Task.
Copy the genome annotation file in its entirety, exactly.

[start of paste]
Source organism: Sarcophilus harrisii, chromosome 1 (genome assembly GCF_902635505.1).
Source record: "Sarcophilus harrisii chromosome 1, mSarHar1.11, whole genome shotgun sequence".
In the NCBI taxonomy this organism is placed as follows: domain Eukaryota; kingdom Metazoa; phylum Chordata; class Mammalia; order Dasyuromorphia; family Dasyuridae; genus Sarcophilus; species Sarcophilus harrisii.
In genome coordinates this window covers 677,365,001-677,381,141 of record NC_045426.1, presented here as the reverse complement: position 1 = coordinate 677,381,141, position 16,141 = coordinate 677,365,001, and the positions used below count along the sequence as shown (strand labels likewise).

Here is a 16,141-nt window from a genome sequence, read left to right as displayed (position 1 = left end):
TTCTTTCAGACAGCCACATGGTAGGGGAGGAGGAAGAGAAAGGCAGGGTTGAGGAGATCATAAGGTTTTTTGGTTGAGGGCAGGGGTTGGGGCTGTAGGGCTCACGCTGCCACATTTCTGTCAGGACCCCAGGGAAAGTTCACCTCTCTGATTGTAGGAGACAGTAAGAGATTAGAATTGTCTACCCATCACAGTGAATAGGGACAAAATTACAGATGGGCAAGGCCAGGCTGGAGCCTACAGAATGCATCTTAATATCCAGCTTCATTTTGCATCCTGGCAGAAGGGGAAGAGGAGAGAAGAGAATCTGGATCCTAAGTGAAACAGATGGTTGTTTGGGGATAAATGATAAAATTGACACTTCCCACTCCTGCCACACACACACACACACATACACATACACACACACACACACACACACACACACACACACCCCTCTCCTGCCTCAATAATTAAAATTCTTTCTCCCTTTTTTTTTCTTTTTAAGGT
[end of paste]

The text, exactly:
Source organism: Sarcophilus harrisii, chromosome 1 (genome assembly GCF_902635505.1).
Source record: "Sarcophilus harrisii chromosome 1, mSarHar1.11, whole genome shotgun sequence".
In the NCBI taxonomy this organism is placed as follows: domain Eukaryota; kingdom Metazoa; phylum Chordata; class Mammalia; order Dasyuromorphia; family Dasyuridae; genus Sarcophilus; species Sarcophilus harrisii.
In genome coordinates this window covers 677,365,001-677,381,141 of record NC_045426.1, presented here as the reverse complement: position 1 = coordinate 677,381,141, position 16,141 = coordinate 677,365,001, and the positions used below count along the sequence as shown (strand labels likewise).

Here is a 16,141-nt window from a genome sequence, read left to right as displayed (position 1 = left end):
TTCTTTCAGACAGCCACATGGTAGGGGAGGAGGAAGAGAAAGGCAGGGTTGAGGAGATCATAAGGTTTTTTGGTTGAGGGCAGGGGTTGGGGCTGTAGGGCTCACGCTGCCACATTTCTGTCAGGACCCCAGGGAAAGTTCACCTCTCTGATTGTAGGAGACAGTAAGAGATTAGAATTGTCTACCCATCACAGTGAATAGGGACAAAATTACAGATGGGCAAGGCCAGGCTGGAGCCTACAGAATGCATCTTAATATCCAGCTTCATTTTGCATCCTGGCAGAAGGGGAAGAGGAGAGAAGAGAATCTGGATCCTAAGTGAAACAGATGGTTGTTTGGGGATAAATGATAAAATTGACACTTCCCACTCCTGCCACACACACACACACACATACACATACACACACACACACACACACACACACACACACACCCCTCTCCTGCCTCAATAATTAAAATTCTTTCTCCCTTTTTTTTTCTTTTTAAGGT